Hear Me Out


Any Sunday in March


I woke up this morning feeling pretty good. I got to sleep almost as much as I'd like and I didn't have to go to work or church. This is what makes Sunday so special. That, and the paper.


First, let us explore one of life's little mysteries. Why have I married a woman that needs (at a maximum) six hours of sleep? I love to sleep. It's a hobby, really. I have been known to sleep 15 hours straight and wake up feeling refreshed and ready to take on whatever is left of the day. I need eight hours, minimum. I can function on seven but I don't like it. If I have six hours I'm not safe to drive and I'm prone to crying and lashing out.

One of the things I like about sleeping is dreaming. I don't drink or take drugs. I try to watch my sugar intake and I don't go near caffeine. I am living my life without all the crutches God intended me to use. Can you imagine the kind of dreams I have? Keep in mind that in your dreams you work through things you don't understand in real life with the help of your subconscious. Since I am a in close contact with my subconscious and I understand so little of the real world, I have a lot of material for dreams.

I get up and go to work five days a week as well as Saturday morning because Leslie usually comes up with some project or task that needs to be done. "Let's build an addition" is not unusual. Saturday is like another workday, really. I wind up doing all the stuff I didn't have time to do during the week. The only difference is that I can dress like a slob and not wear socks if I don't want to.

Sunday is reserved, in my mind at least, for sleeping. Leslie, on the other hand, feels gross, drugged and generally icky if she sleeps too much. Too much for her lands just short of enough for me. So, like all good long lasting couples, we compromise. The alarm goes off and I try my best to ignore it as she ruffles around in bed and asks me to make her coffee and bring it to her.

"Oh, and while you're up, can you feed the dog, let her out and get the paper?" She looks so cute and warm in bed that I can't say no. I can cuss, grumble and whine about it, but I can't say no.

So, with almost enough sleep I do my chores and climb back in bed with the Sunday paper in hand. I like the Sunday paper because I can read several sections. I read the funnies, something called the "Grab Bag" ( a column devoted to trivia), movie reviews, Dear Abby and Ask Beth. Ask Beth is an advice column just like Dear Abby only for kids. Leslie reads the rest and gives me updates.

This morning she handed me a page and told me to read it. It was an obituary of Maurice Armando Lemus, a local teacher and ballet dancer. "Why am I reading about this dead guy?" I handed the paper back.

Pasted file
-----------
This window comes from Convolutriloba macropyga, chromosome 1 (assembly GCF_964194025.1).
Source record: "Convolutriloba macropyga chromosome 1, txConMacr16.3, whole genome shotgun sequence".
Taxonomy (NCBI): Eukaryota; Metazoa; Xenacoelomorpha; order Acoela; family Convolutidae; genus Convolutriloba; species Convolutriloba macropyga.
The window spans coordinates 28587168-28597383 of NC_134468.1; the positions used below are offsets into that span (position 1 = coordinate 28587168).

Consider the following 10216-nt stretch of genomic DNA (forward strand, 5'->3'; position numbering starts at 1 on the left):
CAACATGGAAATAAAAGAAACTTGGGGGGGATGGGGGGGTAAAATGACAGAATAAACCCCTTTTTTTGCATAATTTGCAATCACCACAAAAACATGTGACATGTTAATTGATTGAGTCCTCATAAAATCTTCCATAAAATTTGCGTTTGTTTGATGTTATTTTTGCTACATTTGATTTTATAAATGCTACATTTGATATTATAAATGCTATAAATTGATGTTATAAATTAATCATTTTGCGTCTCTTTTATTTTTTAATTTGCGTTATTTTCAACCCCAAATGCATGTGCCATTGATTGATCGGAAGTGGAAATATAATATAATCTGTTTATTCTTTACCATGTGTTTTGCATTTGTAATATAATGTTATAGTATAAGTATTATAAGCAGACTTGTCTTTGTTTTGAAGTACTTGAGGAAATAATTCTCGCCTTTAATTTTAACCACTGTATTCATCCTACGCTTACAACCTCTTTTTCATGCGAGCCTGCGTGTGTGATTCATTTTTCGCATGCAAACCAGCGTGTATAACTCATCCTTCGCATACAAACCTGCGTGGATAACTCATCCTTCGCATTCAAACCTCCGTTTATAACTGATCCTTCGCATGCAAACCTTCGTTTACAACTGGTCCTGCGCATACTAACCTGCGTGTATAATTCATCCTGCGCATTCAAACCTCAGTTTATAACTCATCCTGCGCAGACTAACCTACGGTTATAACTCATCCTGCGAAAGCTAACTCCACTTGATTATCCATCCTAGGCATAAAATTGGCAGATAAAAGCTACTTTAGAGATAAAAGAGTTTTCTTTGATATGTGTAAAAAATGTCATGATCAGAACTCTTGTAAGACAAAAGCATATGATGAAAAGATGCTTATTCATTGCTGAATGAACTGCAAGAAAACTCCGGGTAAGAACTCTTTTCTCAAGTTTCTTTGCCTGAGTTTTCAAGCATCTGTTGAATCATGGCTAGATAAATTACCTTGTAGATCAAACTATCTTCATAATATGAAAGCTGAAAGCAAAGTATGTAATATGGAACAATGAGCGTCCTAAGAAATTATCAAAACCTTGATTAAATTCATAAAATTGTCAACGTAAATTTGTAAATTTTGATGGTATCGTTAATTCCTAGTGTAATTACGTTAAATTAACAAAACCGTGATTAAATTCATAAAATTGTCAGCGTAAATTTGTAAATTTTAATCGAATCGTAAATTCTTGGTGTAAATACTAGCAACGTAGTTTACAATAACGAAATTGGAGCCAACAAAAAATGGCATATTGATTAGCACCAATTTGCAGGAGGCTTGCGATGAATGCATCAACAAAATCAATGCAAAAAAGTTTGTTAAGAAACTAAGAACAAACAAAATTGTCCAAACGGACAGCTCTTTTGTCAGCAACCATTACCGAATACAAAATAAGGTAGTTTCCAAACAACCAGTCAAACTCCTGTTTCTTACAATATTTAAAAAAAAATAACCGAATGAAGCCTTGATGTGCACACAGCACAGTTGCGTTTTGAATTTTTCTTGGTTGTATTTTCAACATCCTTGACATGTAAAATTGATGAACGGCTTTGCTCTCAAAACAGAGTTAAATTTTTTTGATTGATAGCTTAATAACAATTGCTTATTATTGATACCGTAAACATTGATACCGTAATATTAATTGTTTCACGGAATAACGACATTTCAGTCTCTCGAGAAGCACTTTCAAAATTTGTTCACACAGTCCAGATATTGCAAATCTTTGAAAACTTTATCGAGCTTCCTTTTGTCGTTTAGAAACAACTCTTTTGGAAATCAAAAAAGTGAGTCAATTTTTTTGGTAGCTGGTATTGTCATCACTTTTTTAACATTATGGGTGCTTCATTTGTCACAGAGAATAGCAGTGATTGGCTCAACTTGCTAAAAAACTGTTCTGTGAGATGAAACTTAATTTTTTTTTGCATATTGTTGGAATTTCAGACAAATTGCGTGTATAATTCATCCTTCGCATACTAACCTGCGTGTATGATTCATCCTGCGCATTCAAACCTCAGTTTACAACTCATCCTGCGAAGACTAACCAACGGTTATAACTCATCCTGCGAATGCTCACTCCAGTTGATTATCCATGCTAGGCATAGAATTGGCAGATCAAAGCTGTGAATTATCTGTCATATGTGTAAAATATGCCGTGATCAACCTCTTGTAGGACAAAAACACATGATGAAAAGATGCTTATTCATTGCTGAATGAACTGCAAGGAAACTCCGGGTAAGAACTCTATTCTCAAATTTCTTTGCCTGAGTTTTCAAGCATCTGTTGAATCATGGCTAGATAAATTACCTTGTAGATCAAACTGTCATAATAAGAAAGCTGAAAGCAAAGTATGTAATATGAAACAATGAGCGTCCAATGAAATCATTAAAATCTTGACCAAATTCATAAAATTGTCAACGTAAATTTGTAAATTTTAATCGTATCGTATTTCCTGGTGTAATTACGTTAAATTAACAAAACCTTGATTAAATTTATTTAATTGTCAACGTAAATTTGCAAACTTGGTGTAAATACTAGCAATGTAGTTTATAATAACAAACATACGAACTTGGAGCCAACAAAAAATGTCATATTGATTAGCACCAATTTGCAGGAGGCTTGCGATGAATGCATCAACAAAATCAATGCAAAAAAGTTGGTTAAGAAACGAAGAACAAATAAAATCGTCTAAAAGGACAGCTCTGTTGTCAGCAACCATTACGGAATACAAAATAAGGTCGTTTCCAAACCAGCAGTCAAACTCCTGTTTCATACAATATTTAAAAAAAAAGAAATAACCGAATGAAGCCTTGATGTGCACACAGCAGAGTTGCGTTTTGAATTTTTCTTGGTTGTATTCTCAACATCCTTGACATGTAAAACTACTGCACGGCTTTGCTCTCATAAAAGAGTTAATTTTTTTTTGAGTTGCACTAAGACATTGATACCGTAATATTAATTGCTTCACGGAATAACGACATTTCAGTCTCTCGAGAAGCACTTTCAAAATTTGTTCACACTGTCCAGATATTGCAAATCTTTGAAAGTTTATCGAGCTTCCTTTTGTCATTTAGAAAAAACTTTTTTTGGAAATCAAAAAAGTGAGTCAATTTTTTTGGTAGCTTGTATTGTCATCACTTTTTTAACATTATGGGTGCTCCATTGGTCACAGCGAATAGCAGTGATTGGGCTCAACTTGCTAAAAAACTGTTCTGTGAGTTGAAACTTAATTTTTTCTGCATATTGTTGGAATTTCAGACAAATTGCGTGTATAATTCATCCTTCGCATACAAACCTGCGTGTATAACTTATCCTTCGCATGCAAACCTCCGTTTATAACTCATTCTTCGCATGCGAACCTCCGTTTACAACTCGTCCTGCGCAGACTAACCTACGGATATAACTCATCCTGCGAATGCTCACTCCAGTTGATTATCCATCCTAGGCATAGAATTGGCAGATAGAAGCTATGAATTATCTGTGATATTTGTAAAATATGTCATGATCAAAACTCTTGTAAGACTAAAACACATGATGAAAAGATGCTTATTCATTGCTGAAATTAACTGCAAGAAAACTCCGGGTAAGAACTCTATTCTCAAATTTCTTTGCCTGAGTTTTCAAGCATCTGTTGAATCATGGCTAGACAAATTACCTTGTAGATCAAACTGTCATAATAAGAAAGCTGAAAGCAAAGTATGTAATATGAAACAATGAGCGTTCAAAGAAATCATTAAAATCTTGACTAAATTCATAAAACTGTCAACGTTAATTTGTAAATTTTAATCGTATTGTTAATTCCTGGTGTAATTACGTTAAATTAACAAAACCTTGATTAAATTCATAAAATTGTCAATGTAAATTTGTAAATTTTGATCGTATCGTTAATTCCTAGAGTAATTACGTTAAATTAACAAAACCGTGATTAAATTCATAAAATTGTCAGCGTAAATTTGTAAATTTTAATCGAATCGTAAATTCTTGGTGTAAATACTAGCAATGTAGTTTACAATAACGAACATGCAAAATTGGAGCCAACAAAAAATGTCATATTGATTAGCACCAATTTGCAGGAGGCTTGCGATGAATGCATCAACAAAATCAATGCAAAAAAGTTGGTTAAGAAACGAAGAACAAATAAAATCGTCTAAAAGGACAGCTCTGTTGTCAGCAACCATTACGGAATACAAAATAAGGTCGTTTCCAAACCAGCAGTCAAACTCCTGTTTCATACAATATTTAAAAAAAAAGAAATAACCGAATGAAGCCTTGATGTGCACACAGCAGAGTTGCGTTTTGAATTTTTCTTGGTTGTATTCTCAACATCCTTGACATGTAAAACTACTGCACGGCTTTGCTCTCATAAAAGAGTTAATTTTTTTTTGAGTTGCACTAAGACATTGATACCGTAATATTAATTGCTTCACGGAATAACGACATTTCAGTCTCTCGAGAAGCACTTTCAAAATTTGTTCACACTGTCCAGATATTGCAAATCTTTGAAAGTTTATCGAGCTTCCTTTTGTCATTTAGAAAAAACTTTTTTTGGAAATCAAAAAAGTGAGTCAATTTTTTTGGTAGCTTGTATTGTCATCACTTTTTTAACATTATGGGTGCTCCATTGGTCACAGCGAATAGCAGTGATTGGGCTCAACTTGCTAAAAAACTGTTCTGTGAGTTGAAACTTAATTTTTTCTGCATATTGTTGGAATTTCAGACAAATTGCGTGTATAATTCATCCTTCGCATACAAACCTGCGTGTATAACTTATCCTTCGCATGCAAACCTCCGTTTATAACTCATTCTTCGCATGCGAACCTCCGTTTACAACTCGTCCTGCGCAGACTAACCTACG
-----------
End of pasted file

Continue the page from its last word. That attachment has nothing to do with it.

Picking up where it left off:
"No, not that part. This one." She pointed to the story above the obituary and went back to the financial pages.

FLESH EATING BACTERIA ATTACK YOUNG MOTHER read the headline. I read on. It turns out some woman down in Southern California went shopping, came home with a little pain in her leg and now she's in the hospital. She's alive but she's missing a couple of legs and a few fingers.

I wonder what the hell Leslie is thinking most of the time. Why would you give this kind of news to another person? This is the sort of thing that makes hypochondriacs sound sane. Right now I'm walking around with two fingers taped together because of some sort of growth on a ligament of my left index finger that has screwed up the joint. The doctor shot about a gallon of cortisone in it and told me to keep it "buddy taped" to the middle finger for six weeks. I'm also a bit alarmed right now because I've been experiencing light flashes in my left eye whenever I go outside. Now my ankle hurts. It could be because I slipped in the rain yesterday, but after reading the bacteria article, I'm not so sure.

I looked at her after reading the article and said, "You know, my ankle's hurting a little."

"Oh, don't be such a baby." She ruffled my hair and got up. "It's just interesting. I mean, how do you know the difference between a little pulled muscle and a life threatening illness?" She left the room and went on with her day.

I was left with my sore ankle and the flesh eating bacteria article. Before this, I thought I knew the difference between an ache and death knocking on my door. Apparently, I was wrong.

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Copyright 1998 by Laura Jiménez.


Updated 03/08/98
D&S Associates